Further to my post on Robert Manne's coming TQE critique of Murdoch's Australian (Who Speaks for Palestine, 2/9/11), in which I said, in effect, that if he didn't broach the subject of that rag's ferocious Zionism, then his critique could well reveal as much about Manne himself as the object of his analysis.
Ferocious Zionism? Think I'm being hyperbolic? Well then, look no further than Saturday's editorial, Philistines for Palestine. The level of venom, mendacity, and hypocrisy on display is positively pathological:
"A few weeks ago it was a chocolate shop in Melbourne, targeted by pro-Palestinian activists because it is part of an Israeli chain. On Thursday night it was the Royal Albert Hall in London, where about 30 demonstrators disrupted a Proms concert by the Israel Philharmonic Orchestra. So noisy were they that the BBC had to interrupt its coverage twice, although the orchestra, under the baton of one of the world's leading conductors, Zubin Mehta, kept on and managed to play all 4 pieces, including Max Bruch's violin concerto No 1 in G Minor."
The BBC had to interrupt its coverage! Oh dear! Funny, I don't remember The Australian ever doing a song and dance over "IAF warplanes [which] set off sonic booms over Gaza all hours of the day and night." (Human rights groups sue to stop Israeli sonic booms over Gaza, AP/Haaretz, 2/11/05)
"It may be that music soothes the savage beast, but some of the most sublime music in the civilised world..."
As opposed to the uncivilised world.
"... could not tame the brutish, selfish arrogance of an ill-mannered, unrepresentative minority."
Gee, didn't do much to tame that "charming raconteur and gentleman farmer with a love of classical music,"* Ariel Sharon, either.
"Their action represents a dark moment in public culture and civility and does nothing to further their cause. We have said before that, given the history of Nazi Germany, there is something deeply offensive about targeting Jewish businesses. That is equally the case for these latest attacks on an Israeli orchestra that adds to the extraordinary contribution Jewish musicians and composers have made to classical music. The terrible events of May 1933, when more than 25,000 books were burnt on huge public bonfires in Berlin, were directed at Jewish intellectuals and the culture they had helped build in Germany. That night, and the cultural 'cleansing' that followed, remains a deeply distressing reminder of the collapse of the basic values that must underpin a civilised society."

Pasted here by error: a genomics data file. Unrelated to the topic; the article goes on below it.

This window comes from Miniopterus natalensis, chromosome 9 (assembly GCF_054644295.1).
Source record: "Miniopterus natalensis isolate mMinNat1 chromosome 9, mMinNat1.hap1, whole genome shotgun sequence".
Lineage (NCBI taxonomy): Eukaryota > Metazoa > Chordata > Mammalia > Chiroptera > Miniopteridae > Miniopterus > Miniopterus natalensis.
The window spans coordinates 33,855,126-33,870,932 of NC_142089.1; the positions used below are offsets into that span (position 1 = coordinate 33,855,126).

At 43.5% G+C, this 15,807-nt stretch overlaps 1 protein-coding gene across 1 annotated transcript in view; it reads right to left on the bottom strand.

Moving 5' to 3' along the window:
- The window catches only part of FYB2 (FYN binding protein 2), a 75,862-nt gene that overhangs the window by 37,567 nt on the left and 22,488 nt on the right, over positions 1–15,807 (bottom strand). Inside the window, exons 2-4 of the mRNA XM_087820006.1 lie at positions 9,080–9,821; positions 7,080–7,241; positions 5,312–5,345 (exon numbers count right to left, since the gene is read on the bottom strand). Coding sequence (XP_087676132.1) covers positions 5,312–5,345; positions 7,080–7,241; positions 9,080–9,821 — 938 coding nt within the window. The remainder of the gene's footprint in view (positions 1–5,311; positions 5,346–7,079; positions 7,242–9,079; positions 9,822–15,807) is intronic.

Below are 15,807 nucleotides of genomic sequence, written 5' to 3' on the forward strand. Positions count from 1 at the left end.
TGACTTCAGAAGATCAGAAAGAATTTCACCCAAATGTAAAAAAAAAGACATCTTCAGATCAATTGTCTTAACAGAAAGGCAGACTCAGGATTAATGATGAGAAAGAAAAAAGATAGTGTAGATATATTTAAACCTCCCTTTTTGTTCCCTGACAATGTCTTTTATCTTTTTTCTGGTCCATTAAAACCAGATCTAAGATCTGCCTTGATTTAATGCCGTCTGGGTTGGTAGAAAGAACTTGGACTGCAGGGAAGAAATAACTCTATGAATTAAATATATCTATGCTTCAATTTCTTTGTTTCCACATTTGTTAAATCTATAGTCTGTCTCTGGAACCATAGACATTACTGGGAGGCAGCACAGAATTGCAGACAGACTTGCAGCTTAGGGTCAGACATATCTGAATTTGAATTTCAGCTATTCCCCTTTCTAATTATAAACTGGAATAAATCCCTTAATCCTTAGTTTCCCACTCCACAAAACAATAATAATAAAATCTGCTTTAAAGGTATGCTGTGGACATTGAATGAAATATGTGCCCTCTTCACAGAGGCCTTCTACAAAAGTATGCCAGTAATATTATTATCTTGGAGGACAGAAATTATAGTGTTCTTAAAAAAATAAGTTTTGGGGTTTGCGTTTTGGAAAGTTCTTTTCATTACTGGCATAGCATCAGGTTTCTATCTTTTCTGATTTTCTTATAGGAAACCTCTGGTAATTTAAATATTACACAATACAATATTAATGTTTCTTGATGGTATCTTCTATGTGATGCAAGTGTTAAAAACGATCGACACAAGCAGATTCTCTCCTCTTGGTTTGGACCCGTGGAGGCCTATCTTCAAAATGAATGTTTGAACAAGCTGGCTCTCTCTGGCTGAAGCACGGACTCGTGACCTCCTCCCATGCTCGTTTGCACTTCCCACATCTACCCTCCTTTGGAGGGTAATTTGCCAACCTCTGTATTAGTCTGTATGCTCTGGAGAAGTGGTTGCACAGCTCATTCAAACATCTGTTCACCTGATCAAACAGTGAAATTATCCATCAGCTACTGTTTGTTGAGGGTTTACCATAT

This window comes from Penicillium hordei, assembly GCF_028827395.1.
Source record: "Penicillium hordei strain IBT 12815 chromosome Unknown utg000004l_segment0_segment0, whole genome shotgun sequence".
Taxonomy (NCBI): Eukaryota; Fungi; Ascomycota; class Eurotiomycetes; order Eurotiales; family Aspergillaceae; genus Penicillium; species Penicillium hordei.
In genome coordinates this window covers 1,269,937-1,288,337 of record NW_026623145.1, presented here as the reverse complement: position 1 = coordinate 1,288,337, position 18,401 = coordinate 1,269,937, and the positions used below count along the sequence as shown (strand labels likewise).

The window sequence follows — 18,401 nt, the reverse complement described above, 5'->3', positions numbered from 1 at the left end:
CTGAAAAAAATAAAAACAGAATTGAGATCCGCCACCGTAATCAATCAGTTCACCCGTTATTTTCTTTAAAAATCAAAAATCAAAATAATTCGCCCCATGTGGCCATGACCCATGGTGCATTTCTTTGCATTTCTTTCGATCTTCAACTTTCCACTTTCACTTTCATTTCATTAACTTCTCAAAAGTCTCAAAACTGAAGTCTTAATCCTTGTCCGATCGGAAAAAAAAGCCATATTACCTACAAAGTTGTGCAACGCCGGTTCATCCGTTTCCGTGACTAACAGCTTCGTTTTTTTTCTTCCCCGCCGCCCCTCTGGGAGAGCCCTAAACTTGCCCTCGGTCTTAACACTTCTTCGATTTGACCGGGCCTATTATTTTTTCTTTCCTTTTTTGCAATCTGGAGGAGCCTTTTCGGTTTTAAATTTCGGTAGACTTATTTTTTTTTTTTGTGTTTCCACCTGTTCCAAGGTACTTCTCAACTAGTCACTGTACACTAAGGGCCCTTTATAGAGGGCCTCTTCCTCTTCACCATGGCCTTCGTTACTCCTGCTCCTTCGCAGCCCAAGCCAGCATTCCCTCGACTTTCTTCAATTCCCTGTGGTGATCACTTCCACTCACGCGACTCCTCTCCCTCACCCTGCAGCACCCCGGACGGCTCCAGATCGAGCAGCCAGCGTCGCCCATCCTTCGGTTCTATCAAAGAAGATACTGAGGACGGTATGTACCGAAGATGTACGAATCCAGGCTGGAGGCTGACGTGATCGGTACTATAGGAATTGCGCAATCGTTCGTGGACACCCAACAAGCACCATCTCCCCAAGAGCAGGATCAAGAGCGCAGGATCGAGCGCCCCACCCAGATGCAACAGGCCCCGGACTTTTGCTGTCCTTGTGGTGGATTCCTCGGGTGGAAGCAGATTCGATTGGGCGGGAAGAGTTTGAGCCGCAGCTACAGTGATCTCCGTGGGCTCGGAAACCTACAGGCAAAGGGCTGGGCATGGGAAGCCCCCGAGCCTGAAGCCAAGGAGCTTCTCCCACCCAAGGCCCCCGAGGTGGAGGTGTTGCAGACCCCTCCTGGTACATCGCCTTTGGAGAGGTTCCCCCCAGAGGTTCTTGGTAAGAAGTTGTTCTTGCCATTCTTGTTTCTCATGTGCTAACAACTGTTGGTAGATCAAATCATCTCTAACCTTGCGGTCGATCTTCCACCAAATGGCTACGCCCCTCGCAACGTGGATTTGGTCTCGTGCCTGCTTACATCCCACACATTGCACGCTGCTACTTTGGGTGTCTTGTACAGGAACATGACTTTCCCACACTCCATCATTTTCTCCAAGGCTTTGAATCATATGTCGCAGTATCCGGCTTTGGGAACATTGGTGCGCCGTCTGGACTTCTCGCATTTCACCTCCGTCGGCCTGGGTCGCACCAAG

Oh, I see! Max Brenner is no longer an "Israeli chain" but a "Jewish business," back in 30s Germany. And the "ill-mannered, unrepresentative minority"? Why, they're all of a sudden a book-burning Nazi mob.
"To see culture, which should be above partisan politics, attacked as it was in London is alarming. That it should happen at the Proms, perhaps the world's best-known classical music festival, dating back to 1895 and with broad appeal, is doubly upsetting. The Proms represent the tolerance and inclusion that are the best hope for peace."
So the IPO, described by the IPO Foundation as "Israel's musical ambassador,"** and by the American Friends of the IPO as "at the forefront of cultural diplomacy," is "above partisan politics"? What, like Wilhelm Furtwangler's Berlin Philharmonic Orchestra was "above partisan politics"?
"If we were a British newspaper, we would be urging readers to patronise the Albert Hall at every opportunity. Instead, we suggest you frequent the Max Brenner chocolate shop chain and take a stand against the appalling campaign being waged against Israel. The boycott, divestment and sanctions movement is misguided and counterproductive. The protesters have a right to express their views on Israel, but they lose respect and influence when they engage in such crude and uncivilised action."
Run that past me again: waging a BDS campaign against Israel is "crude and uncivilised," (not to mention closet Nazi), but Israel's violent dispossession of another people, muffled in the West by the strains of the IPO, is not. Right.
[* The Sharon victory, nytimes.com, 7/2/01;** BBC Proms: cancel IPO invitation, pacbi.org, 18/7/11]